|New Data from BlackRock Investor Watch™ Survey Finds: INVESTORS LOWERING EXPECTATIONS FOR RETIREMENT LIFESTYLES -- AND INFORMATION GAPS, LACK OF PLANNING STILL POSE RISKS|
37% Not Confident They Will Achieve Needed Retirement Income
Investors Not Prioritizing Retirement Planning; Spend More Time Planning Vacations Than Retirements
Stocks Beat Out Bonds or Cash As Most Important Retirement Investments, Investors Say
More than four in 10 (42 percent) of non-retired investors say they have lowered their expectations for the kind of lifestyle they will have in retirement. Half of investors say either they have pushed their date back to retire later (15 percent) or are unsure regarding when they will retire (35 percent).
At the same time, many investors continue to misunderstand or underestimate both the financial and demographic realities of retirement, and they also make retirement planning a relatively low priority.
Just 51 percent of non-retired investors agree (and only 10 percent strongly agree) that they know how much to save to cover the lifespan of their full retirement. More than one-third (37 percent) say they are not confident that they will achieve the annual income they need for the time they expect to be in retirement.
About one in three expect to spend less than 15 years in retirement – despite the fact that a healthy couple aged 65 in the U.S. today has a 50 percent chance that at least one of them will live to the age of 92.* Assuming retirement at age 65, that translates into 27 years of retirement.
“It’s common for investors to underestimate how much money they will
need to cover themselves for their life when retired,” says
“Retirement today is not a single life stage and the new reality is that it could cover a 25-year period or longer during which time an individual’s needs, goals and risk tolerance are likely to change.”
“It’s understandable that investors are not paying as much attention to retirement as they ought to, given today’s market uncertainty in addition to questions about how much they will need, how long they will live or where to invest,” adds Mr. Porcelli. “But investors don’t have to lower expectations for life after retirement. One of the most important steps they can take is to fully educate themselves about the facts of retirement and then ensure that their savings and investment strategies are fully aligned with those needs.”
Addressing the educational need, earlier this month
Stocks Named Most Important Asset Class in Retirement;
Meeting retirement goals today requires dynamic asset allocation that
reflects the specific goals, risk tolerance and time horizon of each
individual investor. The majority of unretired investors rate stocks (81
percent) as the most important retirement investment vehicle followed by
bonds (60 percent), cash (57 percent) and annuities (48 percent). But at
the same time, four in 10 non-retired investors surveyed by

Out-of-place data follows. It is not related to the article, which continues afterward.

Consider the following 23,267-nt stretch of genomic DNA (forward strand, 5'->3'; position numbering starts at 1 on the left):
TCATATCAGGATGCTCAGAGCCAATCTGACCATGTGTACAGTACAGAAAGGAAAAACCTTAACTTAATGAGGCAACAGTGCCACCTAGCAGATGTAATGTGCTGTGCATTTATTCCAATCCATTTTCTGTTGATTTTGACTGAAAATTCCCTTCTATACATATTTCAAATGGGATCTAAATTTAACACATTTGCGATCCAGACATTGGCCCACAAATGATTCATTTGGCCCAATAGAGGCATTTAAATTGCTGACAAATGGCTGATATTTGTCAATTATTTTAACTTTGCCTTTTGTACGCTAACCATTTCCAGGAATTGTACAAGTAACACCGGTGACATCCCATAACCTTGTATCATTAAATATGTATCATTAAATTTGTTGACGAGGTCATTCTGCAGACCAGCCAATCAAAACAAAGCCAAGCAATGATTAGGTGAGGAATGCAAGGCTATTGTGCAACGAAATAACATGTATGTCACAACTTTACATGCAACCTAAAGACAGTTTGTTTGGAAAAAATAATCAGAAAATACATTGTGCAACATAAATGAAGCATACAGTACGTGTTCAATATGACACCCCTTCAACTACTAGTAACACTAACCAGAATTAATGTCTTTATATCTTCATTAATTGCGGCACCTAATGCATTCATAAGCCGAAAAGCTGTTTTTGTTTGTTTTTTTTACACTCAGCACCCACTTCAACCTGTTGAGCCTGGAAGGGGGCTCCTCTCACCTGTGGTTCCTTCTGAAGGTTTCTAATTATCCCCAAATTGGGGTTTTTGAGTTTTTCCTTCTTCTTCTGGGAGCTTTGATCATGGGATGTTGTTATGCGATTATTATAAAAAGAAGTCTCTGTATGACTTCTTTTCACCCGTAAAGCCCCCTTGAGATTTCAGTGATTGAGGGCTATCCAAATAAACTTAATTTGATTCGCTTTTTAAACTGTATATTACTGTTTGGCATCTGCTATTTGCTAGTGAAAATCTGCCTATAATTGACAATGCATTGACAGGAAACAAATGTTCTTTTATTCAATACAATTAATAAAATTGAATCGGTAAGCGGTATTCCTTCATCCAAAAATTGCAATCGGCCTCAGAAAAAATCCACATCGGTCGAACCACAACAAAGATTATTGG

“It’s good to see investors’ understanding of the importance of equities in investing for retirement. However, fund flow data tell us that most investors are underweight equities and overweight traditional core bond holdings and cash,” noted Mr. Porcelli. “With interest rates at historical lows and the risk of inflation, investors need to protect and grow their money with investments that span asset classes and geographies.”
Knowledge of Income Investments Remains Spotty
Growing appreciation of the value of secure income in retirement is
generating interest in a broader range of asset classes that seek
income, given that interest rates available from traditional fixed
income investment remain at historic lows. Yet, the
Almost two thirds – 63 percent – of investors say they are familiar with income generating investments. However, majorities of investors, both nonretired and retired, did not correctly identify several such investments as income generating, including municipal bonds (34 percent identified these as “income generating”), government bonds (29 percent), money market funds (25 percent), and corporate bonds (25 percent).
Investors were able to most often identify dividend paying stocks as “income generating” (61 percent). Over the next six months, about one quarter of investors (24 percent) say that they will increase their portfolio allocation to dividend producing equities, the investment category most likely to attract new money.
“Particularly for those near or in retirement, increased longevity gives investors the ability to ride out market cycles, use a broader range of investments and keep their money working hard for them over time, said Mr. Porcelli. “While it’s a good sign that investors are looking at dividend paying investments, those seeking income would benefit from looking across sectors and geographies worldwide.”
Though their knowledge has gaps, investors generally do appreciate that income generation offers benefits at every life stage: 56 percent disagree that these investments are only for retirees and 60 percent agree that they “make me feel safer in the current investing environment.”
“The old ways of investing no longer work – and our poll tells us that investors still need plenty of fundamental support and direction in adjusting to a new world,” said Mr. Porcelli. “The good news is that help is available, and new insights and tools are emerging all the time that offer tangible advantage for investors seeking income, inflation-combating growth, and solid investment return in a low-yield, slow-growth world.”
Note to Editors: The
*Source: Annuity 2000 Mortality Table,